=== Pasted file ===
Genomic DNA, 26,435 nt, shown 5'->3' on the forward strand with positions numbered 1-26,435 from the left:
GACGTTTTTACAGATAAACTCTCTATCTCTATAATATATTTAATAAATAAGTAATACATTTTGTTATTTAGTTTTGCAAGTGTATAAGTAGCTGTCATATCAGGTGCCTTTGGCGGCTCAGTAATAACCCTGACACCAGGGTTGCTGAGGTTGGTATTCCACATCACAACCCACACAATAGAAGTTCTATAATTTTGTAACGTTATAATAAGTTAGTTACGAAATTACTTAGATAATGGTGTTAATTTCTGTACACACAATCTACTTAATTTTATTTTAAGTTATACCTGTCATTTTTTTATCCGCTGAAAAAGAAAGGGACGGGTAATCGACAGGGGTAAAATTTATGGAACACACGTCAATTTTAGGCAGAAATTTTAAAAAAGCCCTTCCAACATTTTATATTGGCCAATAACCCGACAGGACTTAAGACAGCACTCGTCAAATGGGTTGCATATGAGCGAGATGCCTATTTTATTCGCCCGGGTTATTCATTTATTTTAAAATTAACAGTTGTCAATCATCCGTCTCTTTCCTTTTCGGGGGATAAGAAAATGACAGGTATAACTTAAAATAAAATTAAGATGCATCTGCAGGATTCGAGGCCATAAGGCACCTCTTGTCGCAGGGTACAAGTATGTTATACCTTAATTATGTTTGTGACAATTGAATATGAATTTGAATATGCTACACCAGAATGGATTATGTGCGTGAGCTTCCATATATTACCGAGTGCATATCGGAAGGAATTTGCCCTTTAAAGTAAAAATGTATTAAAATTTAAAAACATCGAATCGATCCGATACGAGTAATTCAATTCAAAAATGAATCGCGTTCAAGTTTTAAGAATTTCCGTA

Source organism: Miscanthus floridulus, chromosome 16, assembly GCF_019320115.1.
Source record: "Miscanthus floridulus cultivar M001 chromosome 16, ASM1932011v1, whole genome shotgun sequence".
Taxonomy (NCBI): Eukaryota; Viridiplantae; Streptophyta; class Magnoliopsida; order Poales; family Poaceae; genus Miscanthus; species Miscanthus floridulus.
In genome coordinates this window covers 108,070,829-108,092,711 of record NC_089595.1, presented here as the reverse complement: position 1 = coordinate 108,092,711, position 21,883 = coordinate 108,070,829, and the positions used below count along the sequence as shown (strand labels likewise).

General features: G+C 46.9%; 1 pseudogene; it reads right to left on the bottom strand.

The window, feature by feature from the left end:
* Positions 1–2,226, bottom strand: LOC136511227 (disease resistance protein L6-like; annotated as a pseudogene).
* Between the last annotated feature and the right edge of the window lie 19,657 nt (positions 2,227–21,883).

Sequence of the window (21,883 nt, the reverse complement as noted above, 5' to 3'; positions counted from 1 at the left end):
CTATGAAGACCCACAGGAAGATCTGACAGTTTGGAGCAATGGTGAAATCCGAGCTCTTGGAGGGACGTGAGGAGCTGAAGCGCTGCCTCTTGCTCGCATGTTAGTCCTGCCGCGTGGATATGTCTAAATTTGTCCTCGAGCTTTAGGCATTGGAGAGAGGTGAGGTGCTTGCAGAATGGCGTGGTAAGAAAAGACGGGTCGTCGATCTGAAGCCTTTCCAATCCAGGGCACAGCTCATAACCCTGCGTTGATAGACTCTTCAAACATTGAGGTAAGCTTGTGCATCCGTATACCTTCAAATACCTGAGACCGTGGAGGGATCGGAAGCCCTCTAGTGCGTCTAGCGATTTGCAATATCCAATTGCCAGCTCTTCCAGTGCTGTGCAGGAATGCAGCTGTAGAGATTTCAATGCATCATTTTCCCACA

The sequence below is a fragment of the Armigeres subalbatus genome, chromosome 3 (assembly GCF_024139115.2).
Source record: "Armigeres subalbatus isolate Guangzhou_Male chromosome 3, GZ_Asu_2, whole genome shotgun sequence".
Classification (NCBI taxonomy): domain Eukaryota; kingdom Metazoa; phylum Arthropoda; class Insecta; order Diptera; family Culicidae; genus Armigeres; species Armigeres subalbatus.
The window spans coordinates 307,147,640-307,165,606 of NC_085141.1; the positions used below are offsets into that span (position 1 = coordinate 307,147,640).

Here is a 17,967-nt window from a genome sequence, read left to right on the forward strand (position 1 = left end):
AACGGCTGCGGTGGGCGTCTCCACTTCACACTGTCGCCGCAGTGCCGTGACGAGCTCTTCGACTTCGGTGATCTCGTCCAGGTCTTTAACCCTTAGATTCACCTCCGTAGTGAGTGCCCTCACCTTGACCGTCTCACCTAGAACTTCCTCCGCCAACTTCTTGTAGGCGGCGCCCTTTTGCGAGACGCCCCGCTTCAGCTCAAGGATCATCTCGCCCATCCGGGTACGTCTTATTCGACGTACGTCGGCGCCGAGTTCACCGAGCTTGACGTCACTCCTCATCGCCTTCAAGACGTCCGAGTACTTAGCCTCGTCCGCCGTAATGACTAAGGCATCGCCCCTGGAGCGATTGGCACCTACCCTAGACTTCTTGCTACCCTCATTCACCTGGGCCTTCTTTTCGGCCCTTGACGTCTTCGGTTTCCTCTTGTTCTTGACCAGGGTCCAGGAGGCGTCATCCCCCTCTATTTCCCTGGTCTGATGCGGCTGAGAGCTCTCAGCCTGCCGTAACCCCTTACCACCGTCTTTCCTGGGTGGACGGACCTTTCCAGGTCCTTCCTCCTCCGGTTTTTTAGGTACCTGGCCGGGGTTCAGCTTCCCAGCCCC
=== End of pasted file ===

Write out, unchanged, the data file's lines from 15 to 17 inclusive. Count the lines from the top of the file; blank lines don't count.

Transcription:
Classification (NCBI taxonomy): domain Eukaryota; kingdom Metazoa; phylum Arthropoda; class Insecta; order Diptera; family Culicidae; genus Armigeres; species Armigeres subalbatus.
The window spans coordinates 307,147,640-307,165,606 of NC_085141.1; the positions used below are offsets into that span (position 1 = coordinate 307,147,640).

Here is a 17,967-nt window from a genome sequence, read left to right on the forward strand (position 1 = left end):